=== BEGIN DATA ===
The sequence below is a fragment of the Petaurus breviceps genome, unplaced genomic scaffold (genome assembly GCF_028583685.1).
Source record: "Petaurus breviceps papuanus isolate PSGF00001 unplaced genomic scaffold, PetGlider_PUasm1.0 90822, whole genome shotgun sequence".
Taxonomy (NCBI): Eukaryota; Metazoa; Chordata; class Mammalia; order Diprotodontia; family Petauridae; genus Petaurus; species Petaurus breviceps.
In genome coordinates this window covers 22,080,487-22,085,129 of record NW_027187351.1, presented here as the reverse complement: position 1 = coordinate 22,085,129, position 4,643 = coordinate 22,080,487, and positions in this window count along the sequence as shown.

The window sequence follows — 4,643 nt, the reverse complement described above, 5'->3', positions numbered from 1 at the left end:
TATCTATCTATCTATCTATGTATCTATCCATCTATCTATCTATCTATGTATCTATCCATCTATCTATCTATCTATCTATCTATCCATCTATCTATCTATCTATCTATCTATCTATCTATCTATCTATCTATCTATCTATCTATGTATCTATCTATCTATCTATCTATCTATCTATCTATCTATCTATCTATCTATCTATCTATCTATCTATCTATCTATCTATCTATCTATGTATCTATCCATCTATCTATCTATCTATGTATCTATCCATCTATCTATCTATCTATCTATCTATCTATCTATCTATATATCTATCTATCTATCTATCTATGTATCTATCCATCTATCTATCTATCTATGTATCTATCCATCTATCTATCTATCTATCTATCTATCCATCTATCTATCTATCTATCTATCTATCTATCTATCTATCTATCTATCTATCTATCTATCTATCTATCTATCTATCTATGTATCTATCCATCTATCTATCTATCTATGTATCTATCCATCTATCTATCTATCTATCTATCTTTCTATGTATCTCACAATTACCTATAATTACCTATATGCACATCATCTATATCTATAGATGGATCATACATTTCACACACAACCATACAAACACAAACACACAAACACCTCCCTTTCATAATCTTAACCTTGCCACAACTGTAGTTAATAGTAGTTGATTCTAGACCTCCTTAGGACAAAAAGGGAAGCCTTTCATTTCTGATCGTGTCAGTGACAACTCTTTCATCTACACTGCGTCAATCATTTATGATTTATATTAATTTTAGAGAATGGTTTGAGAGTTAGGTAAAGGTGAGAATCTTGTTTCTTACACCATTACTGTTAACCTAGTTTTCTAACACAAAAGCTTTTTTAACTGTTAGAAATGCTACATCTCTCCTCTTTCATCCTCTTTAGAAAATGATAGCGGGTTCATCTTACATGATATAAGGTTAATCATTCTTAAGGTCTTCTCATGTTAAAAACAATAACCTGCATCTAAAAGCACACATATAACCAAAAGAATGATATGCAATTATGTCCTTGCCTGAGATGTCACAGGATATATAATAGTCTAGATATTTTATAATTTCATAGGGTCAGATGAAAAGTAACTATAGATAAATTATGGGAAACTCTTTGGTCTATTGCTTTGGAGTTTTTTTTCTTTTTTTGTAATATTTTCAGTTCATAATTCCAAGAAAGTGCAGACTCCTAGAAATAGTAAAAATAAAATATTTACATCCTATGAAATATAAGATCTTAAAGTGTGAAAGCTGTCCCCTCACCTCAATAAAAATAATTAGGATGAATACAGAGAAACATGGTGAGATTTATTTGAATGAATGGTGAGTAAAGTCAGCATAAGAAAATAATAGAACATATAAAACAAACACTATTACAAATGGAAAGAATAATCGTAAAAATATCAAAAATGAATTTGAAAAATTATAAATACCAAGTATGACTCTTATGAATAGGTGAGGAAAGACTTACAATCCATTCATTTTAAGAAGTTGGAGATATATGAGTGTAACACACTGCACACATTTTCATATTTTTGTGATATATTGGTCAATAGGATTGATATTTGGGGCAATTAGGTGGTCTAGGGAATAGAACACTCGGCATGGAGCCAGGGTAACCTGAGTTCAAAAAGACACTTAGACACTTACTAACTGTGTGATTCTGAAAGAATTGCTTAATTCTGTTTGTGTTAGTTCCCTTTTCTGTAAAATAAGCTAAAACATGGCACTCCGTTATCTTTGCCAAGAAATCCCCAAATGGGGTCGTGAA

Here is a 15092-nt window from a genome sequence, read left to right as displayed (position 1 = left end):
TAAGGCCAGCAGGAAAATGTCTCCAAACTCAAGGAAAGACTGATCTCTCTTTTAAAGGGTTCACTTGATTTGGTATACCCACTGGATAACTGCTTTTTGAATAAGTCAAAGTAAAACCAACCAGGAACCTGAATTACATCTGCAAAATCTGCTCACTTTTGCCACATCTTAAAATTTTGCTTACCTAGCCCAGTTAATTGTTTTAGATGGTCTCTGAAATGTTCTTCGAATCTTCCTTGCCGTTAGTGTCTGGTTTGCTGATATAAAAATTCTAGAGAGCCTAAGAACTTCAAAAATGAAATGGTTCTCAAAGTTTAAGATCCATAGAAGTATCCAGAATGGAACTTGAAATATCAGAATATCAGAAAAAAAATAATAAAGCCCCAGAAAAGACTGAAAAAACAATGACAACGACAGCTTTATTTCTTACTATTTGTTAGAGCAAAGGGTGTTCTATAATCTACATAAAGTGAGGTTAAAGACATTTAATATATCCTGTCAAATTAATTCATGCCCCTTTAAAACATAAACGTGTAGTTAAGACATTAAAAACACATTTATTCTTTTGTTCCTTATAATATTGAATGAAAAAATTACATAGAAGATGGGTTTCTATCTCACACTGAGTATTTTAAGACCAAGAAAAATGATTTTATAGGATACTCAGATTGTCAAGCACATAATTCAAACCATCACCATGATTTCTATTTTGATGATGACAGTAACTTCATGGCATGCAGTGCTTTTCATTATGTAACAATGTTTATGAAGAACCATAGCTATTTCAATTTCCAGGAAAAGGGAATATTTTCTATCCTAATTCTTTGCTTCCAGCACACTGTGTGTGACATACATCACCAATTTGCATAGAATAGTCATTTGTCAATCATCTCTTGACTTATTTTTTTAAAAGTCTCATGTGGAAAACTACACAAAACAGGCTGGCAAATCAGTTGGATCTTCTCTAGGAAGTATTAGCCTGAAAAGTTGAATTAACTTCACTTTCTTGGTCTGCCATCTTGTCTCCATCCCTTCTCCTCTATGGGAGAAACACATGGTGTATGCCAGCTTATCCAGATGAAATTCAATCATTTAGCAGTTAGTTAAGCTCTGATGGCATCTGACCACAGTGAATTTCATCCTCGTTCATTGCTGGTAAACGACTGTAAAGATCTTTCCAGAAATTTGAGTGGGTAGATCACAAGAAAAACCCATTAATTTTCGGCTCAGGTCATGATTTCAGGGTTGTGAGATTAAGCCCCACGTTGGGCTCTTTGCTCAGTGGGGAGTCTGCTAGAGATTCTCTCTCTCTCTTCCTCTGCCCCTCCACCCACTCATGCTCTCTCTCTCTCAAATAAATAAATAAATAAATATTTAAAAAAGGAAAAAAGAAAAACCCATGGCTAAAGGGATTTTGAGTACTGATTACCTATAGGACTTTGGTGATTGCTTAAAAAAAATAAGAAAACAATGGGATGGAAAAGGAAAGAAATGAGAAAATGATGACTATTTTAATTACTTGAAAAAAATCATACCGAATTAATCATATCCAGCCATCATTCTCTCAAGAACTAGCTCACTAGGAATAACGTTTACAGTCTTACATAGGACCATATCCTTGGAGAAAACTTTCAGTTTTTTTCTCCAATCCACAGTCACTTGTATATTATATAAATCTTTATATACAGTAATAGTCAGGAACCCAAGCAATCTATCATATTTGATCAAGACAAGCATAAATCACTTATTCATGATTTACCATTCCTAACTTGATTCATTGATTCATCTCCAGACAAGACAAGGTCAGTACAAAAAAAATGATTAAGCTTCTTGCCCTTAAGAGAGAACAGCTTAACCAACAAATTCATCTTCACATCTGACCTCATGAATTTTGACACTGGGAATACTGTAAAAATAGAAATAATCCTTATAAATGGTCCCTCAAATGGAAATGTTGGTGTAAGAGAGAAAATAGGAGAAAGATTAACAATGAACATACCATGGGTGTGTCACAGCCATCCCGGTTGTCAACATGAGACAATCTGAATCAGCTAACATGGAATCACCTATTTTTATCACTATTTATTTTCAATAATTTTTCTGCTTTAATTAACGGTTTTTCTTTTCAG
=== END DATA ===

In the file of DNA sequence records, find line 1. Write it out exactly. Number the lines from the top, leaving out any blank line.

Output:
The sequence below is a fragment of the Petaurus breviceps genome, unplaced genomic scaffold (genome assembly GCF_028583685.1).